Searching for the Moon

Shannon Clark's rambles and conversations on food, geeks, San Francisco and occasionally economics

Archive for March, 2003

91620486

Posted by shannonclark on March 29, 2003

In which some editing is done

of my novel no less

Well, I am not sure I like it as it currently stands, but I don’t hate it either, just am not completely satisfied. But, last night, I managed to edit my novel for the first time in months.

To start, I have now, finally, broken it into some chapters and put some structure to it, though it needs much, much more.

Most of my time was spent on the first 50 pages or so, which I edited with the goal of getting something reasonable for the Wiscon writer’s respite. I have selected the first chapter, which is about 6000 words, currently on about 27 pages (Courier 12 point, double spaced). So while it does not feel like a lot of words, I do worry that it may be too much for the respite even so.

Additionally, I am not sure that I like all aspects of the current story and plot, there are some hints that I have left in that I am considering taking out, and some elements that I think I need to refine/extend/change.

Even more, I worry that my writing style will not be up to the standards of the others at Wiscon, in The Third Coast (my current working title), I am writing in a style that I am not sure I quite recognize, but I don’t think it is typical either – probably too driven by old radio plays, lots of dialogue, some of which may be more than a bit stilted (need to keep working on it).

And I worry that though I have toned it down, there is still too much explication, too much “deus ex machima” (though some of that is the nature of the plot, revolving in part around time travel).

But on the other hand, I am not really on some level writing “science” fiction, in that though there is some time travel it is just a plot device, not what I am writing about – i.e. I try to glide over the “science” and want to focus more on the history and the people, I want to write about the shadows of history, times of chaos, and the small acts and actions of people, even people whom we love and think we know, that might not be what we expect.

My plot, as such, is on two levels – the first is the main character, Francis, on a bit of journey of discovery about his family (and himself) across time.

The second, is the story of a group of other people affected by Francis’s family throughout history, but who also have their own stories and histories which are changed by his family (and which go on in directions sideways to the Hatterfords (Francis’s family).

Anyway, later today I will probably just make the decision to send it off and hope for the best…

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America’s Biggest Readers?

Posted by shannonclark on March 29, 2003

America’s Biggest Readers

1 book a week makes you a big reader? 2 books a week?

Heck, most years that would be a weekend for me, though the past three years as I have been working on starting JigZaw I have slowed down, probably to about 1-2 books a week average now (plus 5 magazines, 4-5 newspapers, 100+ pages of emails/day, and countless articles and websites… so perhaps not all that slowed down.

Most years of my life, however, I have read at a very rapid pace, usually reading some each day, but when I have blocks of time I tend to read multiple books, two or three books (or more) in a day is not uncommon for me.

And though I read quickly, I don’t “speed read” but I do average about 80 pages an hour or so.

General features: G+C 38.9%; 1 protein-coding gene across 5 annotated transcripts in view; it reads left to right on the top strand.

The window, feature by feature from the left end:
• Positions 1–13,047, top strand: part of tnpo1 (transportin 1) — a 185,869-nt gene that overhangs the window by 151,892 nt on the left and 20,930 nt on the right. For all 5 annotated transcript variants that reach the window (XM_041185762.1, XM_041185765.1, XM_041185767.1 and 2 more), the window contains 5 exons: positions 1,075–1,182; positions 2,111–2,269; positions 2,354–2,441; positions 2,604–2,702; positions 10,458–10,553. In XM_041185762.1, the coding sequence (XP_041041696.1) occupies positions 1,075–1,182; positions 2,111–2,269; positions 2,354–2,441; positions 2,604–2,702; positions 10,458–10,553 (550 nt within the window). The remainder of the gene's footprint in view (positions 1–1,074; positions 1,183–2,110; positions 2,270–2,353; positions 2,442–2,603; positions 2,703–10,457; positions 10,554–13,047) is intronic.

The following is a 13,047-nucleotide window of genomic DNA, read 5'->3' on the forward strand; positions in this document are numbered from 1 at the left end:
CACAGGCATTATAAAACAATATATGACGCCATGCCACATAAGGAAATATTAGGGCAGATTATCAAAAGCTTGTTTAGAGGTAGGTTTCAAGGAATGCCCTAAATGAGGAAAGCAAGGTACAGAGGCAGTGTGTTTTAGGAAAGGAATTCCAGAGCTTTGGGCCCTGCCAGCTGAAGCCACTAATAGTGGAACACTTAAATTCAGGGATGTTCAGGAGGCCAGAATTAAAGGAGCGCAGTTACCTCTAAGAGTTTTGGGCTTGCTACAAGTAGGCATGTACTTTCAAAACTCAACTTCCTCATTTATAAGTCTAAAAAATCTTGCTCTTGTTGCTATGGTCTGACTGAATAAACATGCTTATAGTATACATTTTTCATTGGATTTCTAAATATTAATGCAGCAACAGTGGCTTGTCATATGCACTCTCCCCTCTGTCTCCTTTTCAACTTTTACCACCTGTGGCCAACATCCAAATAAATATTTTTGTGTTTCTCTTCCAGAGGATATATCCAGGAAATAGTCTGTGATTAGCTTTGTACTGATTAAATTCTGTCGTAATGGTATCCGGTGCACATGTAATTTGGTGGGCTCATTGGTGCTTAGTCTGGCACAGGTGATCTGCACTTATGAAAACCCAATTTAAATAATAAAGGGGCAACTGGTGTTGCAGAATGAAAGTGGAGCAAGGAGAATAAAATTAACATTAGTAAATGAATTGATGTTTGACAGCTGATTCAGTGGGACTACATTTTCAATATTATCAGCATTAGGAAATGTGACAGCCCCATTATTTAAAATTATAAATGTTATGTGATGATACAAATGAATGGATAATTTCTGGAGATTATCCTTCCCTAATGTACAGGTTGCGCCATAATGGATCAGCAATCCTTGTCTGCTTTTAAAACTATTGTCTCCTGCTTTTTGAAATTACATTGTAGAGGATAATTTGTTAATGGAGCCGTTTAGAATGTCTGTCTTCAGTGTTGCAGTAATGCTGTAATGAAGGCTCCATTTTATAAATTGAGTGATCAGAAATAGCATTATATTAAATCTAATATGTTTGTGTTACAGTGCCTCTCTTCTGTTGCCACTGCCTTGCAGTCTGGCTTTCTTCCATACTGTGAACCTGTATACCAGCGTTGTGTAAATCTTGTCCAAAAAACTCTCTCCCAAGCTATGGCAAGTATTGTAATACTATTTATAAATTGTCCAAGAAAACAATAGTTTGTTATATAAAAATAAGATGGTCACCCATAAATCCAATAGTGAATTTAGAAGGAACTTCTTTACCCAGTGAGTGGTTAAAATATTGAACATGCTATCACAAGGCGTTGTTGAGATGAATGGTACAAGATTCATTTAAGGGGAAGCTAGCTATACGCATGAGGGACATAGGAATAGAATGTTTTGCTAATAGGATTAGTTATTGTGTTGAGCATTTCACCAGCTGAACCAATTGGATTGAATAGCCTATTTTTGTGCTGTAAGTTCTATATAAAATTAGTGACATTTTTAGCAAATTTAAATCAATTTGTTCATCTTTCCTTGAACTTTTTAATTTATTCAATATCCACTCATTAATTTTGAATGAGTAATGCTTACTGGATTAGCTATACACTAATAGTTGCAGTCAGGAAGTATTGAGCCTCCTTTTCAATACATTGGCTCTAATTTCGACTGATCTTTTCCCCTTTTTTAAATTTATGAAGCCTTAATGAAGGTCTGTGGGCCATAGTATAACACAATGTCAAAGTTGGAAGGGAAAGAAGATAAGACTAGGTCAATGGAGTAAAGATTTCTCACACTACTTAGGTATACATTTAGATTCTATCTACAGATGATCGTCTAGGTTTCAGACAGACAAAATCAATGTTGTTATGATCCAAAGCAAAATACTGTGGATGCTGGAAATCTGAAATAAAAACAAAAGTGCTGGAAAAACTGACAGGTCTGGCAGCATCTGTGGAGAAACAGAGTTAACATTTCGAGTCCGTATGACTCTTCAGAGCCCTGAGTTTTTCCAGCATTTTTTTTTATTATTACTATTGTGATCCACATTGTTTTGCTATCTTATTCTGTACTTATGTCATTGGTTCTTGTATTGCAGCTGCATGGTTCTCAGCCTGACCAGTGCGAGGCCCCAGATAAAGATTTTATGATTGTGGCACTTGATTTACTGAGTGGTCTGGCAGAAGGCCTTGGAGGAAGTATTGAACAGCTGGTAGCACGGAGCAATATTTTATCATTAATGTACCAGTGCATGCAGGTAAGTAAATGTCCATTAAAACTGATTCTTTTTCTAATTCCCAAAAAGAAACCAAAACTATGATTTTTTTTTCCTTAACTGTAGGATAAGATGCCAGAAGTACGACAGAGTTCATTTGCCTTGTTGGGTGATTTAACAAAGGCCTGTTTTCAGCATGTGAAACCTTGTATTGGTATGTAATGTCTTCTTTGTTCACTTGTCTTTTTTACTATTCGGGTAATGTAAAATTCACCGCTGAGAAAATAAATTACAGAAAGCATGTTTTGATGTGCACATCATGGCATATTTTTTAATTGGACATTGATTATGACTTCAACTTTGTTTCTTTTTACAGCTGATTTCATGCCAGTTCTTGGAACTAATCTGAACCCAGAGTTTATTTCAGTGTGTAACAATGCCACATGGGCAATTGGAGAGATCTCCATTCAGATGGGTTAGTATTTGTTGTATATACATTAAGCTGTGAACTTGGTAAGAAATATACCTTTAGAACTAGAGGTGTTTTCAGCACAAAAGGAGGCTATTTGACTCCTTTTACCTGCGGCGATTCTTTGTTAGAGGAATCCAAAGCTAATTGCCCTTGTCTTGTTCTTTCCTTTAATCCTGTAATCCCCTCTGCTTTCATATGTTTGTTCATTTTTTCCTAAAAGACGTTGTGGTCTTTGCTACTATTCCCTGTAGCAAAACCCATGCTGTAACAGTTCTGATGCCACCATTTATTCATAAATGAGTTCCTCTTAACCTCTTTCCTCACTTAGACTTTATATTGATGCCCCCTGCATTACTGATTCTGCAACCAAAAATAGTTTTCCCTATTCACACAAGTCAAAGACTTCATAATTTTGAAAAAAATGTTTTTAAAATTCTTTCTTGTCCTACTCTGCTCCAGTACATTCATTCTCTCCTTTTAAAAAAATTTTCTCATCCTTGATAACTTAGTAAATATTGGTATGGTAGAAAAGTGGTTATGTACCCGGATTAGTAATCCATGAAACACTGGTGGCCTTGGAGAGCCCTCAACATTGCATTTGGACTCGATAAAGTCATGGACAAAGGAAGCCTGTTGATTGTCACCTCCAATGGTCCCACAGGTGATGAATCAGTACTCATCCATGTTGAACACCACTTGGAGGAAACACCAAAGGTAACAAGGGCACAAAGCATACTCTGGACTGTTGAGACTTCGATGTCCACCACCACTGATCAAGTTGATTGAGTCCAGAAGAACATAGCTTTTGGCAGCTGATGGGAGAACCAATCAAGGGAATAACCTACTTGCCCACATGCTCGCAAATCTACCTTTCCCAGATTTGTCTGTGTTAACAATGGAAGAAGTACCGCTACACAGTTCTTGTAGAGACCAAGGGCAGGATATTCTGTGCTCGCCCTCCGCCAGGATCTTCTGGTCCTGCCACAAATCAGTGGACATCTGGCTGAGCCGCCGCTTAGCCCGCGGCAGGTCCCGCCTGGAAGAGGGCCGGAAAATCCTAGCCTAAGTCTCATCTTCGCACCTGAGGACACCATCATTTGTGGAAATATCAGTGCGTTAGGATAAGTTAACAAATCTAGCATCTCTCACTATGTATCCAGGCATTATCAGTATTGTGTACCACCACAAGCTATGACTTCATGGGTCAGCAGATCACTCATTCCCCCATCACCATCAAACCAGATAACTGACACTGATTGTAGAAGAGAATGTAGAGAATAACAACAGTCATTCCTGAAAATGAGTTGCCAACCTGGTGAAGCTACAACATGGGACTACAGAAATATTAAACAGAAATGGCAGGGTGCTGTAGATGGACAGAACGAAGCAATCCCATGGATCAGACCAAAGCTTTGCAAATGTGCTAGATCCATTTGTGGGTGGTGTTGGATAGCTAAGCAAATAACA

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91566878

Posted by shannonclark on March 28, 2003

lgf: The Pentagon’s New Map

Comments on the Pentagon’s New Map article on lgf (Little Green Footballs) where the link was posted almost 20 days ago.

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91563714

Posted by shannonclark on March 28, 2003

The Pentagon’s New Map from Esquire Magazine, March 2003 issue by Thomas P.M. Barnett.

This is vital reading by everyone on both sides of the debate about the current war.

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91381939

Posted by shannonclark on March 25, 2003

Home–Berkman Center for Internet and Society

Okay, were I to be in Boston, and were I to ever be accepted by Harvard (Harvard Law more specifically), this seems very much like the group I would want to be a part of.

In any case, I plan on looking at their projects in depth, and participating in some of them to the degree that I can.

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91379355

Posted by shannonclark on March 25, 2003

Article (linked to by Larry Lessig’s blog) by Jon Zittrain about his open source web based courseware software, Rotisserie.

I think well worth looking at in more detail, and I plan on looking into how to use this for some of the groups I have worked with in the past.

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91359902

Posted by shannonclark on March 25, 2003

RatcliffeBlog: Business, Technology & Investing – entry on identity business

Interesting idea (thanks Doc Searls for the link).

I need to think about this more, read over it and see if it applies potentially to some of the networking that I am currently involved in. Perhaps there is a role for sites such as Ryze or Ecademy to play around this idea?

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91359705

Posted by shannonclark on March 25, 2003

Transit Users Called Creeps & Weirdos : Vancouver Indymedia

Sad. If I had ever even briefly considered buying a GM car, this would put a stop to that thought.

I’m a very big supporter of public transit – indeed I really should not own a car at all.

And, I find the thought implied by this ad that public transit riders are “creeps and weirdos” not just insulting but also likely more than a bit racist (or at least elitist/classist)